# Brute Force

• 08-15-2007
swgh
Brute Force
Since this opposes all languages It was better off placing in GD

Anyway, am I right in saying that Brute Force Programming is more or less a polished term for "hard coding?" I mean I have not come across an incident when I have had to "force" the computer to do what I wanted.

Or am I getting this all upside-down and back to front?
• 08-15-2007
CornedBee
No, that's not right, I think.

Hard coding refers to programming to very special cases, making the program inflexible and unmaintainable. However, that doesn't mean that there can't be some structure to it.

Brute force programming is even worse, because in addition to being written to special cases, it's also written without any concept or structure.

Not that there will be much difference in practice.
• 08-15-2007
Salem
http://en.wikipedia.org/wiki/Brute-force_search
It's more to do with writing simple programs which try every possible combination of solutions until a solution (or the best solution) is found.

For example, to count the frequency of a value in an unordered array, you would have to search every array element. This would be brute force.
If on the other hand the array was sorted, then finding (and counting) the value becomes a much quicker operation.

There are a whole bunch of problems - eg. http://en.wikipedia.org/wiki/P&#37;3DNP_problem - which are in the hard to solve category, and for which there is no good answer which doesn't take universe lifetimes to compute.

Crypto is another example where there are no answers better than brute force.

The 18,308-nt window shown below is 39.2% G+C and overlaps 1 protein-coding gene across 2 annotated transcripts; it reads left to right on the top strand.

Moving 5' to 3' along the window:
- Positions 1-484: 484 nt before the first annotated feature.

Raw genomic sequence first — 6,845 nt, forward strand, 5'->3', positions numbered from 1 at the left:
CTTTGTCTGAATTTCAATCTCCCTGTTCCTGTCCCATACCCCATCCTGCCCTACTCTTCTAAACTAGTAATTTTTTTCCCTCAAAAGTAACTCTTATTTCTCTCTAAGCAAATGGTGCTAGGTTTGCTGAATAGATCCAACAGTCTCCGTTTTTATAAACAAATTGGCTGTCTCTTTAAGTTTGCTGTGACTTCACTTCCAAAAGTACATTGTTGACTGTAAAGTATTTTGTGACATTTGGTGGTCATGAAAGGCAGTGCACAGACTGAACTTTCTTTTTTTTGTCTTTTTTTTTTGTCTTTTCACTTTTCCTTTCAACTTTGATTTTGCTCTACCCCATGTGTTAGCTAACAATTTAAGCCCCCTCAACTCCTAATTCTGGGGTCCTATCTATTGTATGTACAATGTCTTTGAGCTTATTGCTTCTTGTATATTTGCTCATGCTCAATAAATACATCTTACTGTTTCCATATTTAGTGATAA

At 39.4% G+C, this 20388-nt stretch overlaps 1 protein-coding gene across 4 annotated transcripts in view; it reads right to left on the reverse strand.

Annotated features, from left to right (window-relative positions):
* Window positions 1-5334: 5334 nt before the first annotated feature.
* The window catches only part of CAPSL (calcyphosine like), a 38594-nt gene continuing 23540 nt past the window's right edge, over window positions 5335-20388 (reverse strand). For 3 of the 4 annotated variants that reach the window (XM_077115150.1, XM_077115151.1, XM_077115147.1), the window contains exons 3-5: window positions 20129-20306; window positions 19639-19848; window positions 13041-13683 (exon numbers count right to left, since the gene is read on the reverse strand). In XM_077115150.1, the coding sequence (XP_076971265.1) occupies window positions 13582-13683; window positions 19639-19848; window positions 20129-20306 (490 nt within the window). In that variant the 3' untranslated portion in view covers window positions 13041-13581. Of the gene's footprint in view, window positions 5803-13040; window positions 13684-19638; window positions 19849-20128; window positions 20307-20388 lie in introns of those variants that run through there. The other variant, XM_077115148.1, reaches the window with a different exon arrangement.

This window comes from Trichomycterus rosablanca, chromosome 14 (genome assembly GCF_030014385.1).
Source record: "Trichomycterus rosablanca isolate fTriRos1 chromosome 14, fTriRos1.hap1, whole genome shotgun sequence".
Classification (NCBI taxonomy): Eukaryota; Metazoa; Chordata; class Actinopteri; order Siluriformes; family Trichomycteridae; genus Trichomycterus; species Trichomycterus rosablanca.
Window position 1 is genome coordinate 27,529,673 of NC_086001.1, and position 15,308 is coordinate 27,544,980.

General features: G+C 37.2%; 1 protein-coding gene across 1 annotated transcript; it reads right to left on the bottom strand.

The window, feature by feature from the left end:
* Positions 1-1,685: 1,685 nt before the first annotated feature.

• 08-15-2007
Darryl
No, I think you got it wrong, I found this definition for
Hard Coding: http://en.wikipedia.org/wiki/Hard_coding
• 08-15-2007
MacGyver
How about we put a simple example:

Code:

```#include <stdio.h> int main(void) {         char *szFile = "SaveOutput.dat"; /* Hardcoding */         ....         return 0; }```
As opposed to:

Code:

```#include <stdio.h> int main(int argc, char *argv[]) {         char *szFile;         if(argc > 1)         {                 szFile = argv[1];         }         ...         return 0; }```
Bruteforcing is something else. It has to do with trying every possible combination.

Code:

```#include <stdio.h> int main(void) {         int x;         printf("Enter a number between 0 and 100 inclusive: ");         fflush(stdout);         scanf("%d", &x);         for(i=0;i<101;i++)         {                 if(i == x)                 {                         printf("Your number is %d.\n", x);                 }                 else printf("I'm guessing your number is %d... Nope, I'm wrong.\n", i);         }         return 0; }```
That's bruteforcing.

Otherwise, you could guess a little better. For example, start with ((HighLimit - LowLimit) / 2), etc. etc..
• 08-16-2007
VirtualAce
Drawing terrain without any triangle optimization, frustum culling, or any other type of algorithm is an example of brute force.

Using a quad tree or any other type of data reducing or render reducing algorithm is not brute force.
• 08-16-2007
@nthony
When "Brute Force" is used to apply to an algorithm, it means as suggested above, that every possible solution is considered (usually linearly) until a solution is found.
However, when used in the context of programming (i.e. referring to coding style), it is interchangeable with "hard-coding".
I.E. If you have to print the numbers 1 to 100 on screen and used 100 printf statements, I would say that you "hard-coded" or "brute forced" it. As you can see, brute-force used in this context is still highly similar to its "algorithm" context because, much like a brute-force algorithm, you are exclusively going through each step to reach the solution.

Personally, I tend to use "hard-code" for the coding style and "brute force" for the algorithm style to avoid confusion, but, yes, I've heard both used for coding style many times.